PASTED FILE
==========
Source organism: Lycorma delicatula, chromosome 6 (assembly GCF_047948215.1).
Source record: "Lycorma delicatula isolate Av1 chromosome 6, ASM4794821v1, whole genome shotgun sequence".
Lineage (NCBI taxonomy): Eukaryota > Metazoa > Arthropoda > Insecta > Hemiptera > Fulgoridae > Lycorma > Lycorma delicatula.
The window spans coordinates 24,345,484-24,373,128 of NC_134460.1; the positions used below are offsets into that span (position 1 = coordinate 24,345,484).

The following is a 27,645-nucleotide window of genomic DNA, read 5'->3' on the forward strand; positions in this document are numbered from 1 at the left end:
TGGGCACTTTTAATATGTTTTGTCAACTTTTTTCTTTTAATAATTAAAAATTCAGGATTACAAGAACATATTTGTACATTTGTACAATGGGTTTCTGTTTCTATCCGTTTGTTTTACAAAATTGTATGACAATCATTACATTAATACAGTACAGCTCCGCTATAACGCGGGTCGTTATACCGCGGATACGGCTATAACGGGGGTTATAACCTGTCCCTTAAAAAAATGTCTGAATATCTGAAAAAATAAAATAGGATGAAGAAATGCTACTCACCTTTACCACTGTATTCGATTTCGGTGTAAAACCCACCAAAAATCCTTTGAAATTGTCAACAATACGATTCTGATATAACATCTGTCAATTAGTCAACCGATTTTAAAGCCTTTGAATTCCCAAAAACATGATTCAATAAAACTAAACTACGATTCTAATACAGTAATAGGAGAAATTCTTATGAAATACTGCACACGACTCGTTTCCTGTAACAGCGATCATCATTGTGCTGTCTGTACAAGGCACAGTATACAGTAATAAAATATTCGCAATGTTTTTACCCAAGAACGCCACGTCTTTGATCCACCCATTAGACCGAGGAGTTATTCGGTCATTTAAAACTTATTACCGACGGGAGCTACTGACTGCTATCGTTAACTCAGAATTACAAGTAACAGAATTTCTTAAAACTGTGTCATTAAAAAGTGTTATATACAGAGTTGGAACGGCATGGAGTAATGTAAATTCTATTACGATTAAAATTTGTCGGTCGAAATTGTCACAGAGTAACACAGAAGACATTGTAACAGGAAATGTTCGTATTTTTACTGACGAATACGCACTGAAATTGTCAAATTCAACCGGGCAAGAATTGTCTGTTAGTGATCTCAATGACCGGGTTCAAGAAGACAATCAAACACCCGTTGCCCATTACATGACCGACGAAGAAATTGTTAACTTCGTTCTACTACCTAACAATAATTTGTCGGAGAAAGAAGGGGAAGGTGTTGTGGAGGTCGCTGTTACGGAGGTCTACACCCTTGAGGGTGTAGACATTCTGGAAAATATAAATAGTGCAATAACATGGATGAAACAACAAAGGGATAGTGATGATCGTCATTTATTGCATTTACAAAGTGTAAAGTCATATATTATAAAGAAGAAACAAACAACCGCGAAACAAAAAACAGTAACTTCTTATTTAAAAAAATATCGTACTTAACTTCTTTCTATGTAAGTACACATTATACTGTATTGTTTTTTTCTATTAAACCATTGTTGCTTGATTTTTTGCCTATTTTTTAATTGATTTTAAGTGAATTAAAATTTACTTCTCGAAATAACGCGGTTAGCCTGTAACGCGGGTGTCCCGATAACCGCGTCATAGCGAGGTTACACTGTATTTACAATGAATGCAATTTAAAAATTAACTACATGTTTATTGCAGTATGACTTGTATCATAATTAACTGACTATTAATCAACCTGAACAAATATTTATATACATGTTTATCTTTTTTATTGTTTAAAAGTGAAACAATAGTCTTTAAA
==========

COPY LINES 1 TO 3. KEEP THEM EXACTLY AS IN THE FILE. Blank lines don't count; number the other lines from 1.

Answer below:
Source organism: Lycorma delicatula, chromosome 6 (assembly GCF_047948215.1).
Source record: "Lycorma delicatula isolate Av1 chromosome 6, ASM4794821v1, whole genome shotgun sequence".
Lineage (NCBI taxonomy): Eukaryota > Metazoa > Arthropoda > Insecta > Hemiptera > Fulgoridae > Lycorma > Lycorma delicatula.